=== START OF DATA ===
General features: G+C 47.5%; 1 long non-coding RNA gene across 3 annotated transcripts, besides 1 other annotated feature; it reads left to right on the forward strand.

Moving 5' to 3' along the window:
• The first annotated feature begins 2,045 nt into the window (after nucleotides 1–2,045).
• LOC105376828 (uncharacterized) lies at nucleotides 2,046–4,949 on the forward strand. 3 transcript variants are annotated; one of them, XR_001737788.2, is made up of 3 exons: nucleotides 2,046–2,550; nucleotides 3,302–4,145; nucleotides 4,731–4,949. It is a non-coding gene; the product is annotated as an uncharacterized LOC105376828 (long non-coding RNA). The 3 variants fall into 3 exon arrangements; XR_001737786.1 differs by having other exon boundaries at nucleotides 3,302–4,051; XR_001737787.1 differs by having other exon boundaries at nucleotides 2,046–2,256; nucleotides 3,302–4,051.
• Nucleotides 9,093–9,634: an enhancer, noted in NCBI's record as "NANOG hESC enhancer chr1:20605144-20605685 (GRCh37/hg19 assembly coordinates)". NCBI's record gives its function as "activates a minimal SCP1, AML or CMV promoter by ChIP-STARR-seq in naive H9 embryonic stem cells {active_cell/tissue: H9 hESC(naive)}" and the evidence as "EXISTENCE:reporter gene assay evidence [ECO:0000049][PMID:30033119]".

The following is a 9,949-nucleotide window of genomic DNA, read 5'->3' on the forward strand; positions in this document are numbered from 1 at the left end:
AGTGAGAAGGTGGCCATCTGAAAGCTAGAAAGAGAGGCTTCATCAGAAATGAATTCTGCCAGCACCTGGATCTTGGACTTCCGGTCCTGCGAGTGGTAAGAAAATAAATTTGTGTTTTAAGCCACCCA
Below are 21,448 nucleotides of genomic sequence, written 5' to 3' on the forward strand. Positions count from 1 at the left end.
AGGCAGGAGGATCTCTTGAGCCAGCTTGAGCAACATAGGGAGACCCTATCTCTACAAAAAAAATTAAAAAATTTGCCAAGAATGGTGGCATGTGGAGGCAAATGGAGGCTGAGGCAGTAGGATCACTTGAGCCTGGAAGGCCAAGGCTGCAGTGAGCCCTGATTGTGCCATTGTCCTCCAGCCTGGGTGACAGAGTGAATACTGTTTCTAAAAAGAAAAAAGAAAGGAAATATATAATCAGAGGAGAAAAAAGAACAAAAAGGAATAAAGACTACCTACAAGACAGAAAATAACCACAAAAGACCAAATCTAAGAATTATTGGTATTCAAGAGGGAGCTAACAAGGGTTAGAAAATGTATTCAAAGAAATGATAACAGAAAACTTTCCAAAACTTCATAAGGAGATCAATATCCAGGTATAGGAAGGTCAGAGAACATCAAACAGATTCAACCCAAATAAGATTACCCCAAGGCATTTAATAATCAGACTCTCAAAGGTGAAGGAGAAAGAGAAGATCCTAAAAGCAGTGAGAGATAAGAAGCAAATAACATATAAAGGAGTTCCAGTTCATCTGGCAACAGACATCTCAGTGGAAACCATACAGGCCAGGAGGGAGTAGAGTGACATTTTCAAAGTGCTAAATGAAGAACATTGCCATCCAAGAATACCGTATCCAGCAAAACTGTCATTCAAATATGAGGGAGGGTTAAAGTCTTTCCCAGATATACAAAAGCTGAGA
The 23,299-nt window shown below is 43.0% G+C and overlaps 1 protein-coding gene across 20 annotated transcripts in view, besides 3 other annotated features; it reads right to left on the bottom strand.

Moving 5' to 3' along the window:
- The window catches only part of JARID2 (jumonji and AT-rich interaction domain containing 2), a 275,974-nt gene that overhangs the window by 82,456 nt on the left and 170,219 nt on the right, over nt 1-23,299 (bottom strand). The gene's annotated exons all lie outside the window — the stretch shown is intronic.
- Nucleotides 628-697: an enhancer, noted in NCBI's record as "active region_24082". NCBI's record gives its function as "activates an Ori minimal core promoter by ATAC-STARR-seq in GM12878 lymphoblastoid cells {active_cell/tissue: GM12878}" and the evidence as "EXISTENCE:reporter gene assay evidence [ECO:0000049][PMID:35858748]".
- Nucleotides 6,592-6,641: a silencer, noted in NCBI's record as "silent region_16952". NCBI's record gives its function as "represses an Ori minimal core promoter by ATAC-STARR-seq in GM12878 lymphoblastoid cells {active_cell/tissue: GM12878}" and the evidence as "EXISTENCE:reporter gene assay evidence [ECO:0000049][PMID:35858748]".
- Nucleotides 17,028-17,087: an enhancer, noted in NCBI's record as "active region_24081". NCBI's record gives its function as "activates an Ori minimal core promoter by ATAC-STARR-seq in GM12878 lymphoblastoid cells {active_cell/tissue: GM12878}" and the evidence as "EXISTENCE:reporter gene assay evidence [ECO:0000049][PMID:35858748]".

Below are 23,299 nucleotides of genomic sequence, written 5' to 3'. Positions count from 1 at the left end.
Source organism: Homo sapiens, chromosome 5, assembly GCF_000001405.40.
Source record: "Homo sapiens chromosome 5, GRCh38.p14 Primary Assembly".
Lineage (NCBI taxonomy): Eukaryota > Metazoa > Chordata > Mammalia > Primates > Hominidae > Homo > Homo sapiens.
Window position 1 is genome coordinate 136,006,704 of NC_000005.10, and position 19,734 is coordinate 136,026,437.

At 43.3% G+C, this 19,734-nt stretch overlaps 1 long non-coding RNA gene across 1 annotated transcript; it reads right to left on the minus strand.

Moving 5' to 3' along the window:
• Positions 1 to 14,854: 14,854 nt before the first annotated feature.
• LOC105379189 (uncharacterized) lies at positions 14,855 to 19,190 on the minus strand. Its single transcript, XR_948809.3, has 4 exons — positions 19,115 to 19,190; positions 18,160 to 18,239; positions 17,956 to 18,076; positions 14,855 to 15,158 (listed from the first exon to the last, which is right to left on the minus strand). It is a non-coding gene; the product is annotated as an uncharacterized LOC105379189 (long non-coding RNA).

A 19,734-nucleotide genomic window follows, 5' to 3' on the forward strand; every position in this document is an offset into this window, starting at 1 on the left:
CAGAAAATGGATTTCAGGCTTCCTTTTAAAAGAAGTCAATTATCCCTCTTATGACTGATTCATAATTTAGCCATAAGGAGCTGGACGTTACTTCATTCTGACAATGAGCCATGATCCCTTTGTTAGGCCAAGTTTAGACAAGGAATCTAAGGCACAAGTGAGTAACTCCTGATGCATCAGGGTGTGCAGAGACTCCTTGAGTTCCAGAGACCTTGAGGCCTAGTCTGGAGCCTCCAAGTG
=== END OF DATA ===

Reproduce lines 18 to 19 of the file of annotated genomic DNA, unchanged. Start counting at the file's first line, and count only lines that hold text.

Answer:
Source record: "Homo sapiens chromosome 5, GRCh38.p14 Primary Assembly".
Lineage (NCBI taxonomy): Eukaryota > Metazoa > Chordata > Mammalia > Primates > Hominidae > Homo > Homo sapiens.